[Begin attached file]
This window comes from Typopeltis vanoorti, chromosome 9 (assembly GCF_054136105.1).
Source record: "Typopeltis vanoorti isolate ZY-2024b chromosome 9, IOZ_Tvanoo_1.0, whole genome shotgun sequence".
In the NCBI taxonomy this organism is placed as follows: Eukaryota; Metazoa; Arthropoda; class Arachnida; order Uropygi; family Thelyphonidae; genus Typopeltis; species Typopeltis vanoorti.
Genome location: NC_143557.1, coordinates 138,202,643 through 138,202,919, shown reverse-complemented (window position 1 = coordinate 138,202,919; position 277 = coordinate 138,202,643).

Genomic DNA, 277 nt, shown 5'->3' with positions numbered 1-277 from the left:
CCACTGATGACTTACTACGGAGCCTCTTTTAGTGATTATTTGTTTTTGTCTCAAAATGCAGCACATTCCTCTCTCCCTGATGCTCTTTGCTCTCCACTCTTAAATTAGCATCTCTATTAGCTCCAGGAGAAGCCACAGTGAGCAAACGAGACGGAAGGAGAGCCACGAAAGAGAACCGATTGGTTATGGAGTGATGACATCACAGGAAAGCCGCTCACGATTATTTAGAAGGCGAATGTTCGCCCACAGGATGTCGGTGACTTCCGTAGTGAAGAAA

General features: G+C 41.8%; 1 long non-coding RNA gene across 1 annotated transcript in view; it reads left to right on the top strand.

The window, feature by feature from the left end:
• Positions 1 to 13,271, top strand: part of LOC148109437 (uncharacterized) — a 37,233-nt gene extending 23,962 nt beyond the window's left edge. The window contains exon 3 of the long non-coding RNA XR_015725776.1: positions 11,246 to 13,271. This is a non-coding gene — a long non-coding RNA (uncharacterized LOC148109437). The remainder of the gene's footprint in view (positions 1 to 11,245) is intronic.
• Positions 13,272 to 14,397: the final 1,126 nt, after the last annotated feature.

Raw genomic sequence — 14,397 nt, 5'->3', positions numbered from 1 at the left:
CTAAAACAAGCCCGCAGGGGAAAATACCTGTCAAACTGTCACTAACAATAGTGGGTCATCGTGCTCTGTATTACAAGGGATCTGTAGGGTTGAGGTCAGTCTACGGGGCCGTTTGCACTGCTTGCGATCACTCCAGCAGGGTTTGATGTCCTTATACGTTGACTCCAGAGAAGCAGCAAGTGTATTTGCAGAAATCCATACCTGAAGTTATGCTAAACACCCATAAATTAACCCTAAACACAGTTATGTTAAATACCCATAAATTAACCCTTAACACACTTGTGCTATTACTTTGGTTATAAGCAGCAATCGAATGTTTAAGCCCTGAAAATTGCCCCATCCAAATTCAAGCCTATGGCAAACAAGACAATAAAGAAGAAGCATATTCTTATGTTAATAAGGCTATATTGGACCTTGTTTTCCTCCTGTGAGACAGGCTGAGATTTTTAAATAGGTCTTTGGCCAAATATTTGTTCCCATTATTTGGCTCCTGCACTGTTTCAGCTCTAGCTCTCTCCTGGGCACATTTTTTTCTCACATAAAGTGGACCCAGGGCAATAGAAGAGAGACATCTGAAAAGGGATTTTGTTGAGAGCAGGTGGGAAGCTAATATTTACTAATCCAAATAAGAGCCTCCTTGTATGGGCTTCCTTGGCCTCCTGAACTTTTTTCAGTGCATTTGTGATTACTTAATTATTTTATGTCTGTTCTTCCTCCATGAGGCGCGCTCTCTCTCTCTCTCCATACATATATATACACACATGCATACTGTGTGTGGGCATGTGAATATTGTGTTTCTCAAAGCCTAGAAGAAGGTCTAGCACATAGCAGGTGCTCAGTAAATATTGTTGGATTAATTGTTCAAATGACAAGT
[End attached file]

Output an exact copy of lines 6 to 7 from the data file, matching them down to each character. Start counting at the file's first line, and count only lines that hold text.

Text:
CCACTGATGACTTACTACGGAGCCTCTTTTAGTGATTATTTGTTTTTGTCTCAAAATGCAGCACATTCCTCTCTCCCTGATGCTCTTTGCTCTCCACTCTTAAATTAGCATCTCTATTAGCTCCAGGAGAAGCCACAGTGAGCAAACGAGACGGAAGGAGAGCCACGAAAGAGAACCGATTGGTTATGGAGTGATGACATCACAGGAAAGCCGCTCACGATTATTTAGAAGGCGAATGTTCGCCCACAGGATGTCGGTGACTTCCGTAGTGAAGAAA

General features: G+C 41.8%; 1 long non-coding RNA gene across 1 annotated transcript in view; it reads left to right on the top strand.